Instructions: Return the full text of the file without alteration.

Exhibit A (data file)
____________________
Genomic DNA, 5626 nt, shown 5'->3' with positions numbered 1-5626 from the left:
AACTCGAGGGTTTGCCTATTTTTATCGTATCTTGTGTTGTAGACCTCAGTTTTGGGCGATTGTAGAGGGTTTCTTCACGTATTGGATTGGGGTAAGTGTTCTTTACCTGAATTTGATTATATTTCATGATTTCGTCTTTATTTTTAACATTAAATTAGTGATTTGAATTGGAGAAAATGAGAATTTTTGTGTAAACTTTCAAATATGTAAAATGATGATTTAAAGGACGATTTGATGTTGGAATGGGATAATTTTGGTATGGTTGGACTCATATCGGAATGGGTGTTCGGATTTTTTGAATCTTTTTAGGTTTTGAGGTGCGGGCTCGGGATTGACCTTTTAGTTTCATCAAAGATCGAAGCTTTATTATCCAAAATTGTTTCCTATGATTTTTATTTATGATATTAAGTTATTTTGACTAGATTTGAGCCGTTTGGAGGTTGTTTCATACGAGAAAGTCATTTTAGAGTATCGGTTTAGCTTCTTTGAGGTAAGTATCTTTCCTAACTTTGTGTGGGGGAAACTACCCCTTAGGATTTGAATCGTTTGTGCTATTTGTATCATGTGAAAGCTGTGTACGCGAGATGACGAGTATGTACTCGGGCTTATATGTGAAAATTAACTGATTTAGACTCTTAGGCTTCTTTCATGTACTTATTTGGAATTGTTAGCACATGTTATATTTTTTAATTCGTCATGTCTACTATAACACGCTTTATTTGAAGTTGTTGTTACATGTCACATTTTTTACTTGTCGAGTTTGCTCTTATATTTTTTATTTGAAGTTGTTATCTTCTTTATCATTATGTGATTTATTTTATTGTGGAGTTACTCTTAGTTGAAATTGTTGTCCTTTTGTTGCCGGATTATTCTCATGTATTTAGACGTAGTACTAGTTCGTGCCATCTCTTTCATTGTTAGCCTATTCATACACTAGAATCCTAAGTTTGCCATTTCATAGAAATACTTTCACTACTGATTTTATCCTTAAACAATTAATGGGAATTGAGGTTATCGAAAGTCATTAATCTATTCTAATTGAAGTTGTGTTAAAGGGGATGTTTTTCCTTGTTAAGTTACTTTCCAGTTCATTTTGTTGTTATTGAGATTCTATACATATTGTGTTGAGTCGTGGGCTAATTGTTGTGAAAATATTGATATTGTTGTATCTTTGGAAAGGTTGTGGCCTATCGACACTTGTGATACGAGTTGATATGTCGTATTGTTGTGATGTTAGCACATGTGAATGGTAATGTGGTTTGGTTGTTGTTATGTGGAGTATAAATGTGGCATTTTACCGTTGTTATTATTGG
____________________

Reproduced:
Genomic DNA, 5626 nt, shown 5'->3' with positions numbered 1-5626 from the left:
AACTCGAGGGTTTGCCTATTTTTATCGTATCTTGTGTTGTAGACCTCAGTTTTGGGCGATTGTAGAGGGTTTCTTCACGTATTGGATTGGGGTAAGTGTTCTTTACCTGAATTTGATTATATTTCATGATTTCGTCTTTATTTTTAACATTAAATTAGTGATTTGAATTGGAGAAAATGAGAATTTTTGTGTAAACTTTCAAATATGTAAAATGATGATTTAAAGGACGATTTGATGTTGGAATGGGATAATTTTGGTATGGTTGGACTCATATCGGAATGGGTGTTCGGATTTTTTGAATCTTTTTAGGTTTTGAGGTGCGGGCTCGGGATTGACCTTTTAGTTTCATCAAAGATCGAAGCTTTATTATCCAAAATTGTTTCCTATGATTTTTATTTATGATATTAAGTTATTTTGACTAGATTTGAGCCGTTTGGAGGTTGTTTCATACGAGAAAGTCATTTTAGAGTATCGGTTTAGCTTCTTTGAGGTAAGTATCTTTCCTAACTTTGTGTGGGGGAAACTACCCCTTAGGATTTGAATCGTTTGTGCTATTTGTATCATGTGAAAGCTGTGTACGCGAGATGACGAGTATGTACTCGGGCTTATATGTGAAAATTAACTGATTTAGACTCTTAGGCTTCTTTCATGTACTTATTTGGAATTGTTAGCACATGTTATATTTTTTAATTCGTCATGTCTACTATAACACGCTTTATTTGAAGTTGTTGTTACATGTCACATTTTTTACTTGTCGAGTTTGCTCTTATATTTTTTATTTGAAGTTGTTATCTTCTTTATCATTATGTGATTTATTTTATTGTGGAGTTACTCTTAGTTGAAATTGTTGTCCTTTTGTTGCCGGATTATTCTCATGTATTTAGACGTAGTACTAGTTCGTGCCATCTCTTTCATTGTTAGCCTATTCATACACTAGAATCCTAAGTTTGCCATTTCATAGAAATACTTTCACTACTGATTTTATCCTTAAACAATTAATGGGAATTGAGGTTATCGAAAGTCATTAATCTATTCTAATTGAAGTTGTGTTAAAGGGGATGTTTTTCCTTGTTAAGTTACTTTCCAGTTCATTTTGTTGTTATTGAGATTCTATACATATTGTGTTGAGTCGTGGGCTAATTGTTGTGAAAATATTGATATTGTTGTATCTTTGGAAAGGTTGTGGCCTATCGACACTTGTGATACGAGTTGATATGTCGTATTGTTGTGATGTTAGCACATGTGAATGGTAATGTGGTTTGGTTGTTGTTATGTGGAGTATAAATGTGGCATTTTACCGTTGTTATTATTGG